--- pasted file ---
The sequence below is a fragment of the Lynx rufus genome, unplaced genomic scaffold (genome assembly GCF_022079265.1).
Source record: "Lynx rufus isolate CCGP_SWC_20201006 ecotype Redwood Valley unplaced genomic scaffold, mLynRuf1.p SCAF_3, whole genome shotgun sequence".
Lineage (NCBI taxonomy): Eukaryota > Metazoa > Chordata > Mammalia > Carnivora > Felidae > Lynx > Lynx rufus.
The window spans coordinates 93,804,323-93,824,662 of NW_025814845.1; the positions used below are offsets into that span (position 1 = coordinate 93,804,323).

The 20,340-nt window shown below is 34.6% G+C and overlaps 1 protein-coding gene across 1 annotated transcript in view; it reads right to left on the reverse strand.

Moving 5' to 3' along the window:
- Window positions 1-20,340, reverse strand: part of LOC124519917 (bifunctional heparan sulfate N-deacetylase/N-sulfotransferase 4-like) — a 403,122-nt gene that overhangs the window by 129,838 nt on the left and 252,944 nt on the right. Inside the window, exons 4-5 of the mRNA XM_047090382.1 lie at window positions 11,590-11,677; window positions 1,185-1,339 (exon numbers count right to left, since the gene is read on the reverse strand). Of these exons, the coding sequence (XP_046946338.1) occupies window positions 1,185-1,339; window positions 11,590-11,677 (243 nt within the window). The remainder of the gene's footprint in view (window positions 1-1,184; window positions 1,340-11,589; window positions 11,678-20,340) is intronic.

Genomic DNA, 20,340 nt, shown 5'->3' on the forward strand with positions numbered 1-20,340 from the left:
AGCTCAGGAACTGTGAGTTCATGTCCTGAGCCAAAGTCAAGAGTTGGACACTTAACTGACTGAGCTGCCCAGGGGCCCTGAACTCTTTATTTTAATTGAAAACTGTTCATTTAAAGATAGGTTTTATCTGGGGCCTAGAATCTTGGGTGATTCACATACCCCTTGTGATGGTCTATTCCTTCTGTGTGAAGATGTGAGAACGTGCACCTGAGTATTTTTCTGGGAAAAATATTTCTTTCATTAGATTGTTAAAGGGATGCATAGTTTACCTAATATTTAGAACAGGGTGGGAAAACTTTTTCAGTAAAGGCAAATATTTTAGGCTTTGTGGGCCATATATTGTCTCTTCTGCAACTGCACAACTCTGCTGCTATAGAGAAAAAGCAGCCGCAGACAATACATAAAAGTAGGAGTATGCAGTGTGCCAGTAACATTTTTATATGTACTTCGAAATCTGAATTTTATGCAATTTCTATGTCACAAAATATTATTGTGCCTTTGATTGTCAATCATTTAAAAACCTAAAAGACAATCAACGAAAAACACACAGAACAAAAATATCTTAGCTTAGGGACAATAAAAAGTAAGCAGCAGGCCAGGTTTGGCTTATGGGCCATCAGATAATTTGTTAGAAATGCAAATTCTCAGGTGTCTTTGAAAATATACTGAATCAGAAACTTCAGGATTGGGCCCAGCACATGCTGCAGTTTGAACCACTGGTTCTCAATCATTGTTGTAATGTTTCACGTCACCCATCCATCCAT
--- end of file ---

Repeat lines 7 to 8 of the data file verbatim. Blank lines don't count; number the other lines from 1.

- Window positions 1-20,340, reverse strand: part of LOC124519917 (bifunctional heparan sulfate N-deacetylase/N-sulfotransferase 4-like) — a 403,122-nt gene that overhangs the window by 129,838 nt on the left and 252,944 nt on the right. Inside the window, exons 4-5 of the mRNA XM_047090382.1 lie at window positions 11,590-11,677; window positions 1,185-1,339 (exon numbers count right to left, since the gene is read on the reverse strand). Of these exons, the coding sequence (XP_046946338.1) occupies window positions 1,185-1,339; window positions 11,590-11,677 (243 nt within the window). The remainder of the gene's footprint in view (window positions 1-1,184; window positions 1,340-11,589; window positions 11,678-20,340) is intronic.

Genomic DNA, 20,340 nt, shown 5'->3' on the forward strand with positions numbered 1-20,340 from the left: